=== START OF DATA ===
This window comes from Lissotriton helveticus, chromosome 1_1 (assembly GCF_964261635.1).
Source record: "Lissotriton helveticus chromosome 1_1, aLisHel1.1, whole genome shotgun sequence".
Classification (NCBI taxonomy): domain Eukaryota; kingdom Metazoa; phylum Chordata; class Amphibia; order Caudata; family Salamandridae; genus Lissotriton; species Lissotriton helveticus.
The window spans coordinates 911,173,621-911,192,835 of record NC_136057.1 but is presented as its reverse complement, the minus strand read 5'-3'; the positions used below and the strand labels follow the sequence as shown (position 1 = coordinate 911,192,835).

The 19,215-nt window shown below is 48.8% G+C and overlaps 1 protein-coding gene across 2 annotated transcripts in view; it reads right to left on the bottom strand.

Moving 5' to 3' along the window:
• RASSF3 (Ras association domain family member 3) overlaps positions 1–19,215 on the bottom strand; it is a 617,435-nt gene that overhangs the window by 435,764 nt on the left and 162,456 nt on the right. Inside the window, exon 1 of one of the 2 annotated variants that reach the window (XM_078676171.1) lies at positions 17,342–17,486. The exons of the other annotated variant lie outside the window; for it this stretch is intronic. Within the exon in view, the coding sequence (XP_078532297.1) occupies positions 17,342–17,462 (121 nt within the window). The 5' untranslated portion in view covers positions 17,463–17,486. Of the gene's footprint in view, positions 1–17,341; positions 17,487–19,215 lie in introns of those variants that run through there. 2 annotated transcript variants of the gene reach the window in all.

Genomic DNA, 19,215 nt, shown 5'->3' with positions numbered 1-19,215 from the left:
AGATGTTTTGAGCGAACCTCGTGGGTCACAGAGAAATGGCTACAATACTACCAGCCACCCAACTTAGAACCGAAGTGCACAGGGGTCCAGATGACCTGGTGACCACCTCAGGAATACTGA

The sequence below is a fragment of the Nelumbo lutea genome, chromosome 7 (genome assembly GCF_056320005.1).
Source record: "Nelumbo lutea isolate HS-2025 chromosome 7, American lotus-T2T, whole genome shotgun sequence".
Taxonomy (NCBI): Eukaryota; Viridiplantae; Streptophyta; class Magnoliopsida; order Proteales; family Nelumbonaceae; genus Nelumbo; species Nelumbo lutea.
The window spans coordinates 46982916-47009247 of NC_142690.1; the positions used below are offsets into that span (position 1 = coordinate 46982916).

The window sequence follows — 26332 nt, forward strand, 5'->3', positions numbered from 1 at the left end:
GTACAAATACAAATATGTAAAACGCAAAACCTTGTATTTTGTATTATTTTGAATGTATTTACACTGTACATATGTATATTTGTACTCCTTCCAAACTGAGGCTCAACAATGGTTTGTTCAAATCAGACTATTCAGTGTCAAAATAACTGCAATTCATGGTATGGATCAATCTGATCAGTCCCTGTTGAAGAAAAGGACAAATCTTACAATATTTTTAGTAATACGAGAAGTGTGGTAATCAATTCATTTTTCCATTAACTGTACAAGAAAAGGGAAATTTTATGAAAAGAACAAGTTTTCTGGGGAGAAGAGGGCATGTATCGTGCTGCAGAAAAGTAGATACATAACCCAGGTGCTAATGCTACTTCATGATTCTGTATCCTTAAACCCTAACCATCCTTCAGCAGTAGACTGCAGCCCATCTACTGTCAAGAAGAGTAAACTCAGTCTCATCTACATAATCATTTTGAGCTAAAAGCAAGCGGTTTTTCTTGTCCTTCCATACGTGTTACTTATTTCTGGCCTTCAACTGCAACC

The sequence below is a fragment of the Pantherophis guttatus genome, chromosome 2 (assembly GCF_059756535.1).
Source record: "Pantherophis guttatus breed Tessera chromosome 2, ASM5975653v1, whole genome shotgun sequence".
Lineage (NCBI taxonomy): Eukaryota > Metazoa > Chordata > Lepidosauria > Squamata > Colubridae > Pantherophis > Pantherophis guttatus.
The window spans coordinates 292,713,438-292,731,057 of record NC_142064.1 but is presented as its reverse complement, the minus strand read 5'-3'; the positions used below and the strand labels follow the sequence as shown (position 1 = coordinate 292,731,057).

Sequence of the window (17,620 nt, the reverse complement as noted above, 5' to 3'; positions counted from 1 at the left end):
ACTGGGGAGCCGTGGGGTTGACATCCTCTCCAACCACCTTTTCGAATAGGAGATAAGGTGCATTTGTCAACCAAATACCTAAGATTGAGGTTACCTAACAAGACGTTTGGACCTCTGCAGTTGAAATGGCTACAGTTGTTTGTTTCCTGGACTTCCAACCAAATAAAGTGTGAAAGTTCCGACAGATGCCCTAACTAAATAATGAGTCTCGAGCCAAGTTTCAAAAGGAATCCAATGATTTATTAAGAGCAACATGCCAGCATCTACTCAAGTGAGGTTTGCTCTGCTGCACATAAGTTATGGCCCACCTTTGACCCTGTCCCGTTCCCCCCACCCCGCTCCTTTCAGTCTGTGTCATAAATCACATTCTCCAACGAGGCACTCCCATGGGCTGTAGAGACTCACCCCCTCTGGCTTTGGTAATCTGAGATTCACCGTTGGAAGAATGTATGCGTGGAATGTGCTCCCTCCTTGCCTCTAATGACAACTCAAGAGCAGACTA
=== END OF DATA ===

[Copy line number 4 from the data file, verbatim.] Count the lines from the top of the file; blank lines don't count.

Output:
The window spans coordinates 911,173,621-911,192,835 of record NC_136057.1 but is presented as its reverse complement, the minus strand read 5'-3'; the positions used below and the strand labels follow the sequence as shown (position 1 = coordinate 911,192,835).